The expression of Cx43 is widely regarded as a potent inhibitor of glioma growth (Zhu et al., 1991; Naus et al., 1992; Sin et al., 2012). The C6 clone 13 line (C6-13) demonstrates a dramatic reduction of cell proliferation, in both in vitro (Zhu et al., 1991) and in vivo models of GBM (Naus et al., 1992). Glioma motility was monitored using the scrape wound healing assay (Figures 1A–F). At 24 h serum (Figure 1C) and serum-free (Figure 1E) conditions, scrape wound gaps were fully closed by C6-13, whereas C6 closure was only obtained after growth stimulation with FBS (Figures 1D,F). Despite having restricted cell proliferation (Zhu et al., 1991; Naus et al., 1992), wounds for C6-13 were consistently closed, an effect that was independent of FBS (Figure 1E compared to Figure 1F). In these images C6-13 are also distinguishable – polarized and elongated in the direction of migration, whereas C6 cells appeared smaller and compact. Due to the complete closure of C6-13 at 24 h, wound closures at 4 and 8 h were measured to determine the absolute distance and velocity (Figures 1G,H). This analysis confirmed the motility of C6-13 (21 μm/h) is significantly higher than C6 control (11 μm/h).
Figure 1. (A–D) Connexin expression increases migratory phenotype. (A,B) Confluent cultures of C6 and C6-13 cells underwent procedures for scrape-wound with representative images captured at T = 0 h. (C,D) At T = 24 h, in the presence of FBS, both C6 and C6-13 cells resulted in complete closures of the wound. Differences in cell density and morphology are noted. C6-13 cells are elongated, even within the unscraped regions that indicated their movement into the newly created space. Under the same conditions, this greatly contrasted C6 cells that appeared small and compact. (E,F) To differentiate effects of migration from cell proliferation, C6 and C6-13 cells were monitored in the absence of growth factors contained within FBS. Full recovery was only observed for C6-13, but not for C6. The white lines represent the limits of the original scrape. Cells were fixed with methanol and stained with crystal violet. Bar: 250 μm. (G,H) Cell migration monitored T = 4 and T = 8 h in the absence of FBS ± conditioned media (CM) from alternate cell type. Migration of C6 cells was less than C6-13 cells at both 4 and 8 h. C6 exposed to C6-13 conditioned media increase migration to levels similar to C6-13. C6-13 cell were not impacted by C6 conditioned media. Results are shown from three different sets of experiments, encompassing 6 scrapes and 18 measurements. Distance values were expressed as a mean value, with error bars representing the (±) standard error of the mean. Significance levels: ∗∗∗p ≤ 0.001.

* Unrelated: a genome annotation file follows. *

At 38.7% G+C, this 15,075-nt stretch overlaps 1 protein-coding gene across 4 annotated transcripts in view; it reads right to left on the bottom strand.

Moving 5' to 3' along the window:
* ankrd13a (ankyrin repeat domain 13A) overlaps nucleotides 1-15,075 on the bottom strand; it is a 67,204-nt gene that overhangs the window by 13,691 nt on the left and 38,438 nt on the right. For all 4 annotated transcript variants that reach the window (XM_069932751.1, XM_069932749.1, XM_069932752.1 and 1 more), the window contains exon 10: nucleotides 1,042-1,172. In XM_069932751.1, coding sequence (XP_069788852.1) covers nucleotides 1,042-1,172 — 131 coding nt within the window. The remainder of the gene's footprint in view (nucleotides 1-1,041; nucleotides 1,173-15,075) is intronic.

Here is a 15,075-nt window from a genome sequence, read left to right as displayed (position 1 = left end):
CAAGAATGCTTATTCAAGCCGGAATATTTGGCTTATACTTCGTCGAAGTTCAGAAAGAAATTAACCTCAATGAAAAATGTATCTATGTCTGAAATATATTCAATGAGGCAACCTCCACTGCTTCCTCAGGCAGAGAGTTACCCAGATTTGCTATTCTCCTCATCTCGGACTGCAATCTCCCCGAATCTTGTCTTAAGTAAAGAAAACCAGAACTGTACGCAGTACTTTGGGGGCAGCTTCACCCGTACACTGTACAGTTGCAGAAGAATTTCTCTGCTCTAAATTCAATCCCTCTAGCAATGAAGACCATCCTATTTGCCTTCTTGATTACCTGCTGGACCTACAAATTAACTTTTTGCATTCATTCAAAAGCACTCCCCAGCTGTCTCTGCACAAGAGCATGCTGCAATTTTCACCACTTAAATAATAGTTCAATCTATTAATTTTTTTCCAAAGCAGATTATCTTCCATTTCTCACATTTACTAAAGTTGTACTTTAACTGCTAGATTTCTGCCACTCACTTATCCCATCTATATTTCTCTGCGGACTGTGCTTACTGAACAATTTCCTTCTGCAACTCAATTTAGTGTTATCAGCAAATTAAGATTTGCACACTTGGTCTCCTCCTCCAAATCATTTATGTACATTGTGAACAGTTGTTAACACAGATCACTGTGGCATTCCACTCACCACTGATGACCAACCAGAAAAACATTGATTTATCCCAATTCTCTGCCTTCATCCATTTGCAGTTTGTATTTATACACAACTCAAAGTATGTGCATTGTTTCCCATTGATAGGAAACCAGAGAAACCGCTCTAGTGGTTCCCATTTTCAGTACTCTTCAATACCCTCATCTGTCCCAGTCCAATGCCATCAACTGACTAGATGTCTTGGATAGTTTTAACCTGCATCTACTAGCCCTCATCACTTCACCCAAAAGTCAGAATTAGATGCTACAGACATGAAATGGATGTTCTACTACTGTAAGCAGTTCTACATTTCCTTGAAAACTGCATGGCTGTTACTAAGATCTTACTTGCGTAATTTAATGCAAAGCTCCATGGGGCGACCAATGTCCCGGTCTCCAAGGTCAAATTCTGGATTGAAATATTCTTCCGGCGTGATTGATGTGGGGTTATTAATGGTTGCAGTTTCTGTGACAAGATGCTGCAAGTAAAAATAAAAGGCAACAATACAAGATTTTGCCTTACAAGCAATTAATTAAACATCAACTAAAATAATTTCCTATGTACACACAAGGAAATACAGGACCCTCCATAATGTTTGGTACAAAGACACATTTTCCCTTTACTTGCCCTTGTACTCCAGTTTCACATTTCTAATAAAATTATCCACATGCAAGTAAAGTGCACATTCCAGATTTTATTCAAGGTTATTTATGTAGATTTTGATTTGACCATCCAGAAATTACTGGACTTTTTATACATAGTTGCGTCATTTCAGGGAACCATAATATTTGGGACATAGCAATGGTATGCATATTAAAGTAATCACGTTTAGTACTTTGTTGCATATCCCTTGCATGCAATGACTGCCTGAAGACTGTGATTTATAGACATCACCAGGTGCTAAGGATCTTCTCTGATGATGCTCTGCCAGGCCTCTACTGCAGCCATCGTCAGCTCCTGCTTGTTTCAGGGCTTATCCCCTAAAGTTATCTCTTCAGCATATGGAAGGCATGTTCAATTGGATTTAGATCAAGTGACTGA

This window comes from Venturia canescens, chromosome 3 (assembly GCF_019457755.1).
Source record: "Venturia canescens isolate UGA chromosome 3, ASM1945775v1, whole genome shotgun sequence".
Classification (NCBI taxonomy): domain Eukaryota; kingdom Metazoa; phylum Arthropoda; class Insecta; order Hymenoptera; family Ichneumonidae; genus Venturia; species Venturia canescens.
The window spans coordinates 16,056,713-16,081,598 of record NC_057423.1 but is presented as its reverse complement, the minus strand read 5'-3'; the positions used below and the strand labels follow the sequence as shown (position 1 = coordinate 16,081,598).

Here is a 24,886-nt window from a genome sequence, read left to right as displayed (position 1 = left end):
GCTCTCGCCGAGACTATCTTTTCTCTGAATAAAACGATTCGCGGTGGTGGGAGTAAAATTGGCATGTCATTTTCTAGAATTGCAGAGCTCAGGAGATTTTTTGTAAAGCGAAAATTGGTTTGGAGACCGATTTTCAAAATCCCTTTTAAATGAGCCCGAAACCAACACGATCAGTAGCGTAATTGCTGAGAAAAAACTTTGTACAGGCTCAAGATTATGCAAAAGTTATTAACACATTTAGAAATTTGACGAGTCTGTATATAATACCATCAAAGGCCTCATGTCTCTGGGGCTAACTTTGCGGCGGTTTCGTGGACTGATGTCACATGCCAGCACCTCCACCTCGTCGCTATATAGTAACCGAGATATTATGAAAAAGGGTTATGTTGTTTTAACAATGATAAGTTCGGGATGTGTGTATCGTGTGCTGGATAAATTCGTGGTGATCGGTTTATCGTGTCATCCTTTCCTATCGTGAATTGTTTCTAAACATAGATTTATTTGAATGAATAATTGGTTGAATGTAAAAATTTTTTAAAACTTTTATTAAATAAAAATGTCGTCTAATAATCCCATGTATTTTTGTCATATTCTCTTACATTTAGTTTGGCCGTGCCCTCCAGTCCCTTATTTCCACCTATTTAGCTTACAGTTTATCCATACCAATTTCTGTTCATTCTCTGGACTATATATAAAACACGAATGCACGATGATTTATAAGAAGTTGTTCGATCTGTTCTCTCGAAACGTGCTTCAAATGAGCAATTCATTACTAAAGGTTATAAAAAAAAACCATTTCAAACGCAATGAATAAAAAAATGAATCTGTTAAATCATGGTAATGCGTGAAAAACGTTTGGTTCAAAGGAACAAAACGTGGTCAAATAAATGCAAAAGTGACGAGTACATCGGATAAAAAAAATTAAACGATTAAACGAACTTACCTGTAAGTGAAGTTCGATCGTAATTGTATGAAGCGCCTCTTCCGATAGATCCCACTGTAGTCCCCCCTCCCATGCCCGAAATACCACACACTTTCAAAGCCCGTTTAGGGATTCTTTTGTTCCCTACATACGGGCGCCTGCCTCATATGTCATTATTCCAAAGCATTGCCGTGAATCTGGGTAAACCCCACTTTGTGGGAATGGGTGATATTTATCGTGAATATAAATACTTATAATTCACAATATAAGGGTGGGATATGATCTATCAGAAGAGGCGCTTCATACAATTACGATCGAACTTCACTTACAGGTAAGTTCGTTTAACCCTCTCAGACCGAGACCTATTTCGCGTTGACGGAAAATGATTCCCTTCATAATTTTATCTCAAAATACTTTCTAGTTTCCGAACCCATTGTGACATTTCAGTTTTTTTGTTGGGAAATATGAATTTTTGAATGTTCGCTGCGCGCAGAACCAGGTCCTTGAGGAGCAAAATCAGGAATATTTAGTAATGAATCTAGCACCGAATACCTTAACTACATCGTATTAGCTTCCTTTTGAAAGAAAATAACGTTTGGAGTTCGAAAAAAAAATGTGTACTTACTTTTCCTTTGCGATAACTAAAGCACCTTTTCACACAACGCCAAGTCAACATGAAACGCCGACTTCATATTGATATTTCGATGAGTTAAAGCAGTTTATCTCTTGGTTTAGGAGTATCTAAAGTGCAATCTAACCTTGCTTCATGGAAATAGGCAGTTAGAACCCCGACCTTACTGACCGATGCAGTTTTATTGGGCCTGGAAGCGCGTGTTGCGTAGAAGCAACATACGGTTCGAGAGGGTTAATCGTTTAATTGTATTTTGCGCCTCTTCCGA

Conditioned Media of C6-13 Contains Pro-Migratory Paracrine Signals
To determine the influence of extracellular factors produced by high motility gliomas, we next carried out conditioned media transfer experiments. While the conditioned media from C6 cells demonstrated little-to-no impact, the secretome of C6-13 cells was found to increase the motility of the parental line (Figures 1G,H). These findings suggest C6-13 factor that promote glioma migration.
Morphological Assessment Reveals Changes in the Actin Cytoskeleton
Cancer cells rely on their actin cytoskeleton to orchestrate movements through the ECM via the generation of protrusions in their plasma membranes (Machesky, 2008). Under subconfluent conditions, cells were examined by light microscopy. At low densities, C6 cells were elongated presenting fewer cellular contacts (Figure 2A). C6-13 cells on the other hand were larger and flat, with numerous plasma membrane ruffles that resembled lamellipodia and/or filopodia-like structures (Figure 2B). To examine the actin cytoskeleton during migration, cells were subjected to wound-healing prior to fixation and actin staining. Here, the stellate cytoskeletons of C6 cells (Figure 2C) greatly contrasted with the extended appearance and directional alignment of C6-13 (Figure 2D). Morphological features observed with C6-13 are consistent with aggressive glioma cells.
Figure 2. Morphology, actin organization and conditioned media of C6/C6-13. Subconfluent cultures of C6 (A) and C6-13 (B) cells. C6 present a spindle appearance, while C6-13 are flat and exhibit membrane ruffles and protrusions (arrows). (C,D) Actin (red) organization under scrape-wound conditions (-FBS, 15 h). (C) C6 actin stress fibres presented a stellate, random orientation at the wound gap. (D) C6-13 actin fibres were aligned between cells and parallel with the movement into the space. Nuclei were co-stained by DAPI (blue) and the cell proliferation marker Ki-67 (green). Bar: 20 μm. (E) C6-13 conditioned medium exhibited a higher viscosity that was readily observed during aspirations. (F) Conditioned media viscosity measurements. Box and whisker plot of timed laminar flow demonstrate increased viscosity of C6-13 conditioned media. Whiskers designate absolute max/min values (N = 8); significance using Student’s T (∗∗p ≤ 0.01).
Secretome Changes Associated With C6 Glioma Motility
During exchanges of spent media, we noted that C6-13 produced a viscous medium that resembled a loose gel. We were able to aspirate this gel-like media at distances >2 cm from the surface of the culture plate (Figure 2E). Timed viscosity measurement demonstrated significant increases in the mechanical resistance of C6-13 conditioned media (Figure 2F).